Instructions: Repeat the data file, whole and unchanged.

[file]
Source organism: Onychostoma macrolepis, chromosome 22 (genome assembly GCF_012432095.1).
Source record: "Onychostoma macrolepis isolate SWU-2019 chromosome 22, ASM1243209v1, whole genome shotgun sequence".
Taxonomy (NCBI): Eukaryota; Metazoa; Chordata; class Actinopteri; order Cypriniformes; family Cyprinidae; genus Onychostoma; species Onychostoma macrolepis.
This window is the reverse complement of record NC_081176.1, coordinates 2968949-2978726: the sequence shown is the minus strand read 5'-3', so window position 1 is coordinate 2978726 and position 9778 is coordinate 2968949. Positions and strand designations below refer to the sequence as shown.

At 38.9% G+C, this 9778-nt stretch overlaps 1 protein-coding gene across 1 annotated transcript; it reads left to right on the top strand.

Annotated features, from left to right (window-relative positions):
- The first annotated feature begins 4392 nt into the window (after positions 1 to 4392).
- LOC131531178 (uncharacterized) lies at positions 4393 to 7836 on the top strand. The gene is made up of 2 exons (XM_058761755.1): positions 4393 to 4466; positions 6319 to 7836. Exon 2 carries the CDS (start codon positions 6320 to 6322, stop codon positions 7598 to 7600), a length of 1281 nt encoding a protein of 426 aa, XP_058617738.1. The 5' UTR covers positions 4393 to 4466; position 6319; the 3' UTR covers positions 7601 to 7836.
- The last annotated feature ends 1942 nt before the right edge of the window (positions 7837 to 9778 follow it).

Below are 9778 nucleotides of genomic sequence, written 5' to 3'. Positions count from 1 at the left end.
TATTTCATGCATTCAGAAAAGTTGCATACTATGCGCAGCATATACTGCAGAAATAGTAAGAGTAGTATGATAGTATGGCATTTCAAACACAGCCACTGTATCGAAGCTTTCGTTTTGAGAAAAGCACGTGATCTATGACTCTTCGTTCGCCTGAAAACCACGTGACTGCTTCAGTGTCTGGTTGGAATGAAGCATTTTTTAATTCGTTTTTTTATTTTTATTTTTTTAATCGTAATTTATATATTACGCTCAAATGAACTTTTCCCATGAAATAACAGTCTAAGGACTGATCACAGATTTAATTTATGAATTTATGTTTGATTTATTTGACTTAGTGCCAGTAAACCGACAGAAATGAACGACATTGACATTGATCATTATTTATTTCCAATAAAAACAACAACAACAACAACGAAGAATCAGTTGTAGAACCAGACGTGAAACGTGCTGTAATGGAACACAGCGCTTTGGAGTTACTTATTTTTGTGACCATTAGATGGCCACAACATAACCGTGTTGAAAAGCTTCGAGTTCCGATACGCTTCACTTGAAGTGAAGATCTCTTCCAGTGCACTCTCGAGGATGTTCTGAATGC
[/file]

Source organism: Onychostoma macrolepis, chromosome 22 (genome assembly GCF_012432095.1).
Source record: "Onychostoma macrolepis isolate SWU-2019 chromosome 22, ASM1243209v1, whole genome shotgun sequence".
Taxonomy (NCBI): Eukaryota; Metazoa; Chordata; class Actinopteri; order Cypriniformes; family Cyprinidae; genus Onychostoma; species Onychostoma macrolepis.
This window is the reverse complement of record NC_081176.1, coordinates 2968949-2978726: the sequence shown is the minus strand read 5'-3', so window position 1 is coordinate 2978726 and position 9778 is coordinate 2968949. Positions and strand designations below refer to the sequence as shown.

At 38.9% G+C, this 9778-nt stretch overlaps 1 protein-coding gene across 1 annotated transcript; it reads left to right on the top strand.

Annotated features, from left to right (window-relative positions):
- The first annotated feature begins 4392 nt into the window (after positions 1 to 4392).
- LOC131531178 (uncharacterized) lies at positions 4393 to 7836 on the top strand. The gene is made up of 2 exons (XM_058761755.1): positions 4393 to 4466; positions 6319 to 7836. Exon 2 carries the CDS (start codon positions 6320 to 6322, stop codon positions 7598 to 7600), a length of 1281 nt encoding a protein of 426 aa, XP_058617738.1. The 5' UTR covers positions 4393 to 4466; position 6319; the 3' UTR covers positions 7601 to 7836.
- The last annotated feature ends 1942 nt before the right edge of the window (positions 7837 to 9778 follow it).

Below are 9778 nucleotides of genomic sequence, written 5' to 3'. Positions count from 1 at the left end.
TATTTCATGCATTCAGAAAAGTTGCATACTATGCGCAGCATATACTGCAGAAATAGTAAGAGTAGTATGATAGTATGGCATTTCAAACACAGCCACTGTATCGAAGCTTTCGTTTTGAGAAAAGCACGTGATCTATGACTCTTCGTTCGCCTGAAAACCACGTGACTGCTTCAGTGTCTGGTTGGAATGAAGCATTTTTTAATTCGTTTTTTTATTTTTATTTTTTTAATCGTAATTTATATATTACGCTCAAATGAACTTTTCCCATGAAATAACAGTCTAAGGACTGATCACAGATTTAATTTATGAATTTATGTTTGATTTATTTGACTTAGTGCCAGTAAACCGACAGAAATGAACGACATTGACATTGATCATTATTTATTTCCAATAAAAACAACAACAACAACAACGAAGAATCAGTTGTAGAACCAGACGTGAAACGTGCTGTAATGGAACACAGCGCTTTGGAGTTACTTATTTTTGTGACCATTAGATGGCCACAACATAACCGTGTTGAAAAGCTTCGAGTTCCGATACGCTTCACTTGAAGTGAAGATCTCTTCCAGTGCACTCTCGAGGATGTTCTGAATGC